The wearables watch

by Alyson Edmunds, Mobility Expert at Telefónica UK

Smart bands and smartwatches are predicted to account for 87% of all wearables shipped in 2018[1] but back in January I felt this year would be the year wearables enter the workplace. So, halfway into 2015, is that likely to happen? A new range of smartwatches were revealed at the 2015 Mobile World Congress and a group of us at O2 have been checking out how they perform in practice within the business environment.

Some early adopters already see their smartwatches as a natural extension of their smartphones. The ability to rely on key notifications appearing on their wrist is an ideal feature for cheekily glancing at messages in meetings and identifying important calls without having to take out your phone. New services and apps are making it easier to use your smartwatch for work too. Evernote’s smartwatch app sends reminders to your watch and allows users to dictate notes on the move using the device’s voice recognition interface, a handy feature for business users. One of our testers loves replying to texts using the dictate tool, which is ideal for people who like hands-free devices.

The real leaders in smartwatch engagement are in the travel and transport sector. British Airways and Flybe have created watch optimised boarding passes. Uber can now deliver estimated arrival times and detailed information about its drivers straight to your watch. And Citymapper has long been a handy navigation tool, but their smartwatch app can work out the fastest route whether you’re walking, driving or using public transport.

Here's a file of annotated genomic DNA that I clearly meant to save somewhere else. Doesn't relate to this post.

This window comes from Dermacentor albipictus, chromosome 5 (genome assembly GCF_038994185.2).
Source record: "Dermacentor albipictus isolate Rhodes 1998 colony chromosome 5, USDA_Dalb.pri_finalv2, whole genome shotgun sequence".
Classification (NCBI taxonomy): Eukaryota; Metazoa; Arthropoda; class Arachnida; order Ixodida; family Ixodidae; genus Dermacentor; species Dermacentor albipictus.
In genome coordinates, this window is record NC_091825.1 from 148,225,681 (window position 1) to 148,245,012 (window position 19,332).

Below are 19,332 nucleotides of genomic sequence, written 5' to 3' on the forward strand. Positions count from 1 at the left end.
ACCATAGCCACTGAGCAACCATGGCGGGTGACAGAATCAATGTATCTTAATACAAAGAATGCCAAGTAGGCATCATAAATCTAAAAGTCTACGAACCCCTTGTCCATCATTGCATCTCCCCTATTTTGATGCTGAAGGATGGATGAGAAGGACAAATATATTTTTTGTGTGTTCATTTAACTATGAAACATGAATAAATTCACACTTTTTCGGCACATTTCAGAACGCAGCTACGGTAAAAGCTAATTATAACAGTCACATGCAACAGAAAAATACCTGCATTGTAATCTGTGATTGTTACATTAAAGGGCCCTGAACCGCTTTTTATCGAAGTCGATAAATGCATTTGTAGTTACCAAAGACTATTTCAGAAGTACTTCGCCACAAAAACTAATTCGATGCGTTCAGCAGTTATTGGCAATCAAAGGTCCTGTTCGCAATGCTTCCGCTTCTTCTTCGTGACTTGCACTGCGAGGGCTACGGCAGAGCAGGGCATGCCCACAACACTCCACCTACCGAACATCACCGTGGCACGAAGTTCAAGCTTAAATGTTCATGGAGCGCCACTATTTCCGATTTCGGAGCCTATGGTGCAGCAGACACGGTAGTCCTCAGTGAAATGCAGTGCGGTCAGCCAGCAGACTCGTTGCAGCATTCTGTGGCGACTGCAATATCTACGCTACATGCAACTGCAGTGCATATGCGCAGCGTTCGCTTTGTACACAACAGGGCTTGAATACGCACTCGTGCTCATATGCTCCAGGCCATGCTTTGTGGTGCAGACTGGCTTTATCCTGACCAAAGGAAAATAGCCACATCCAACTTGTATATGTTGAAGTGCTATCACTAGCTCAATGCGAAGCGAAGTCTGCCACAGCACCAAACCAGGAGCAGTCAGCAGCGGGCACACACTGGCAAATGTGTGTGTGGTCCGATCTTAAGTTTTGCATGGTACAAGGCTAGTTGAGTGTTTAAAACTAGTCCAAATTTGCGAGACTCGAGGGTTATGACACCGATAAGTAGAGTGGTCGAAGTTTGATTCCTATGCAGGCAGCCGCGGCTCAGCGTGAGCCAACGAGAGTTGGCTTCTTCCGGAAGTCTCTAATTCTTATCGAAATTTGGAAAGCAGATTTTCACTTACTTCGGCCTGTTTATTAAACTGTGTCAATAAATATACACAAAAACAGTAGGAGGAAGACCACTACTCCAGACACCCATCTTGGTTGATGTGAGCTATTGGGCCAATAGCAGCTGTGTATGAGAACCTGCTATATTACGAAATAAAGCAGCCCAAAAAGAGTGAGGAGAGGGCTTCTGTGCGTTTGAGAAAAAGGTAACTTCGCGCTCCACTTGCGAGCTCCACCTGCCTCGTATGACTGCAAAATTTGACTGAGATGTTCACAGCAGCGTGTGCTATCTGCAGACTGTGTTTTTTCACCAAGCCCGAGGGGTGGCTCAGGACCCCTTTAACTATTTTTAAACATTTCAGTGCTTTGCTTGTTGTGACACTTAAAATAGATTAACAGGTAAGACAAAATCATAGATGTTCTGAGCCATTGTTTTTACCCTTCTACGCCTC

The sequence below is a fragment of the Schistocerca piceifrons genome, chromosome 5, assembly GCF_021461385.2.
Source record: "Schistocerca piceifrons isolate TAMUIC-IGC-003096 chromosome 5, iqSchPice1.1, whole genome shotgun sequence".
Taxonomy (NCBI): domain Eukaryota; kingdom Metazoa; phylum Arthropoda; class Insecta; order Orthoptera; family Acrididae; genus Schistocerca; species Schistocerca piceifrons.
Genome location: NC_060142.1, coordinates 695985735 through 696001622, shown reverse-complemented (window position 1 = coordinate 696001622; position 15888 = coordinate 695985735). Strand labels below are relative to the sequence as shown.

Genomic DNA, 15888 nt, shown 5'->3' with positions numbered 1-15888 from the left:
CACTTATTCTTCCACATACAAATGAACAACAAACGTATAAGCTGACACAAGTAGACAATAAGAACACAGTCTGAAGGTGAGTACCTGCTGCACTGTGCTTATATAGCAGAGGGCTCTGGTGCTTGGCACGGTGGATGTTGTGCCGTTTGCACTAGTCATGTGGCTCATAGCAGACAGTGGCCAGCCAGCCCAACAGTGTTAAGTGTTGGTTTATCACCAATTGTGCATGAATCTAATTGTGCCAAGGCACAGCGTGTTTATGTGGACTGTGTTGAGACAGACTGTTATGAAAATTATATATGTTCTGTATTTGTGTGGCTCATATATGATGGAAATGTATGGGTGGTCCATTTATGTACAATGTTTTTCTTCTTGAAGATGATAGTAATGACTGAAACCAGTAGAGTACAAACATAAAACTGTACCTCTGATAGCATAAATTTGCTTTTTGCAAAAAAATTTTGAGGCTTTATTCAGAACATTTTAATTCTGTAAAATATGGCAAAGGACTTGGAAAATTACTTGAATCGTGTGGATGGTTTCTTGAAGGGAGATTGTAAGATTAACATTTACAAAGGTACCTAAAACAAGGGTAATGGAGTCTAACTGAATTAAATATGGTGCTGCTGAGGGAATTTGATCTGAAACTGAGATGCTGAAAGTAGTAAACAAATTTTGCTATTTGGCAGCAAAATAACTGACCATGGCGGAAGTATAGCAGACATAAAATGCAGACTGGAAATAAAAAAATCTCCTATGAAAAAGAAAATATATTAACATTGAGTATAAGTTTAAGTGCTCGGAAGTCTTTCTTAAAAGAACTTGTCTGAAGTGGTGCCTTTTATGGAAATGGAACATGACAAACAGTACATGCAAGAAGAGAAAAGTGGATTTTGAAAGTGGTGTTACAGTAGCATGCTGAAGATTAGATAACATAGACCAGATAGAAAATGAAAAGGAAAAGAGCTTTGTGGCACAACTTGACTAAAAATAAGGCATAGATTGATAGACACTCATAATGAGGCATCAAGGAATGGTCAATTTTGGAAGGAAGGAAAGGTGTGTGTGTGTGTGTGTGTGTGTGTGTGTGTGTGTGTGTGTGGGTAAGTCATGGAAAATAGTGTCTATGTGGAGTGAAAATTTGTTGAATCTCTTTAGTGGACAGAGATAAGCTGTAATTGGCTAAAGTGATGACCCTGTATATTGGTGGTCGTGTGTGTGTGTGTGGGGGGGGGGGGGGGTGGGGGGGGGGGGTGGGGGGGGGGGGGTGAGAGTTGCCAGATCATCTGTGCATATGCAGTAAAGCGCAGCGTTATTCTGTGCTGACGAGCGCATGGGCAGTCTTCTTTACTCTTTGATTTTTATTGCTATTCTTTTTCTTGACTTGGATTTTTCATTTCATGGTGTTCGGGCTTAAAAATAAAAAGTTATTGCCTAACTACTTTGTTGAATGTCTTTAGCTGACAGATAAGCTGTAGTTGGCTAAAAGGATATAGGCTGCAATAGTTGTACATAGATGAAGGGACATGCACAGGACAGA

But it’s not just about consumers. Businesses should be exploring the possibilities for their employees too. A customer of mine has recently set a challenge to their employees to walk 10,000 steps a day as part of a health conscious initiative.  Perhaps they should consider using smartwatches to monitor this as our testers found the health apps on their smartwatches especially addictive. And why should it end there? Imagine being able to use this technology as not only a health device but also as a safety tool to support your workforce.

Of course there are some teething problems. Although battery performance has impressed, outdoor usage and direct sunlight has caused some visibility issues and some manufacturers handle this much better than others. One user dropped a watch, and the screen smashed, so we recommend checking out screen protectors and snap on covers to protect your smartwatch, just as you would your smartphone.  It’s still early days, but we’ve definitely been excited and encouraged by what we’ve seen so far.

Do you wear your smartwatch with pride? Or are you not a fan?

Let me know your thoughts by tweeting @alyfairburn

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